Interpreting and Explaining Deep Neural Networks for Classification of Audio Signals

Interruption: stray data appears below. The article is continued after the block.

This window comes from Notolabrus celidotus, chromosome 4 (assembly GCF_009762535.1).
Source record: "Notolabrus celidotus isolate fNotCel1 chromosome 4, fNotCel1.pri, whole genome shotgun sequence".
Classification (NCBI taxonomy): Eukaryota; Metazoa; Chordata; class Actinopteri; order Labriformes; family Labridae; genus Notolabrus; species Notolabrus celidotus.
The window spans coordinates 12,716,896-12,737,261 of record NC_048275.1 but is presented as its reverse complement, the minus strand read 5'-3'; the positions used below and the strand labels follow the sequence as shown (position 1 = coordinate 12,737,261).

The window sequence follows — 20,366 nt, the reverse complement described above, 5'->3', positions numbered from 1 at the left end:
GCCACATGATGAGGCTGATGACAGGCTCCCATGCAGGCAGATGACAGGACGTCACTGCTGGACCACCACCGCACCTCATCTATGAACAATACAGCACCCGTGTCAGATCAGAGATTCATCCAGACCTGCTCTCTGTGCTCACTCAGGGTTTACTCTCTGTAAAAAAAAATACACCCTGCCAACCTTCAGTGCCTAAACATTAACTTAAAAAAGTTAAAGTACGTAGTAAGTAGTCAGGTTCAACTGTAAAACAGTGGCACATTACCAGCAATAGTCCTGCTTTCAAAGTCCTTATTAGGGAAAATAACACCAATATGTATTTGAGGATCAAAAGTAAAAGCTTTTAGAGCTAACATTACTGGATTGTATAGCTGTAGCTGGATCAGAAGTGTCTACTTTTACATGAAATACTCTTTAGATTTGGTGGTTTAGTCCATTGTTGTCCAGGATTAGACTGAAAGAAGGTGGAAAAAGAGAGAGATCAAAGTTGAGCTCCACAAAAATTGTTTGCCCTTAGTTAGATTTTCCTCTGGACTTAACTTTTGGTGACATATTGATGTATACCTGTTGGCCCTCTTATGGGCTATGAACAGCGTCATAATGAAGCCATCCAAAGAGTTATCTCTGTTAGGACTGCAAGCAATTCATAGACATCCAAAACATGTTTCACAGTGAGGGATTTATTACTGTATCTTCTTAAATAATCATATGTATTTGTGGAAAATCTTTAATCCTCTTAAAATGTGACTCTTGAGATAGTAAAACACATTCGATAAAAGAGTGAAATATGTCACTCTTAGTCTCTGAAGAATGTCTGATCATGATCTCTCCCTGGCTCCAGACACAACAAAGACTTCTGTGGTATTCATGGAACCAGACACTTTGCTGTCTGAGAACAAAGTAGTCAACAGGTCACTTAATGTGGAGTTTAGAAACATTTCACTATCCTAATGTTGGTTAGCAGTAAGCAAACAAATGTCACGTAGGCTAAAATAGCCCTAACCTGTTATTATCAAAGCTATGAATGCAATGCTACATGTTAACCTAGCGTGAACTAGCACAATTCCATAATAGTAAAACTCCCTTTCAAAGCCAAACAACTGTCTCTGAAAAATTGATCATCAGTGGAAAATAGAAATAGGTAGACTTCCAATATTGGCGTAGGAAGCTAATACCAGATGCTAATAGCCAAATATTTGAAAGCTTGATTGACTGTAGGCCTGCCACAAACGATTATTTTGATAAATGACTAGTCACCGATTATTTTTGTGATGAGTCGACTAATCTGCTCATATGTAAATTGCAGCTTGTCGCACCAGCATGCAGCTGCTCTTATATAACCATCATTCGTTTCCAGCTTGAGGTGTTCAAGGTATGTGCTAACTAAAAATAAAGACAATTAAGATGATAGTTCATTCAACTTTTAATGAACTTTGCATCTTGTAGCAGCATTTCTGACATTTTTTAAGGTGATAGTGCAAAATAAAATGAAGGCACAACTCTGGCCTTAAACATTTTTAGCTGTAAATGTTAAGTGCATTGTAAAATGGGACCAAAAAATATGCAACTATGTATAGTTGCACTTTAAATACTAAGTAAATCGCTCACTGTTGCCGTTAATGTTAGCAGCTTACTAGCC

Interpretability of deep neural networks is a recently emerging area of machine learning research targeting a better understanding of how models perform feature selection and derive their classification decisions. This paper explores the interpretability of neural networks in the audio domain by using the previously proposed technique of layer-wise relevance propagation (LRP). We present a novel audio dataset of English spoken digits which we use for classification tasks on spoken digits and speaker's gender. We use LRP to identify relevant features for two neural network architectures that process either waveform or spectrogram representations of the data. Based on the relevance scores obtained from LRP, hypotheses about the neural networks' feature selection are derived and subsequently tested through systematic manipulations of the input data. The results confirm that the networks are highly reliant on features marked as relevant by LRP.

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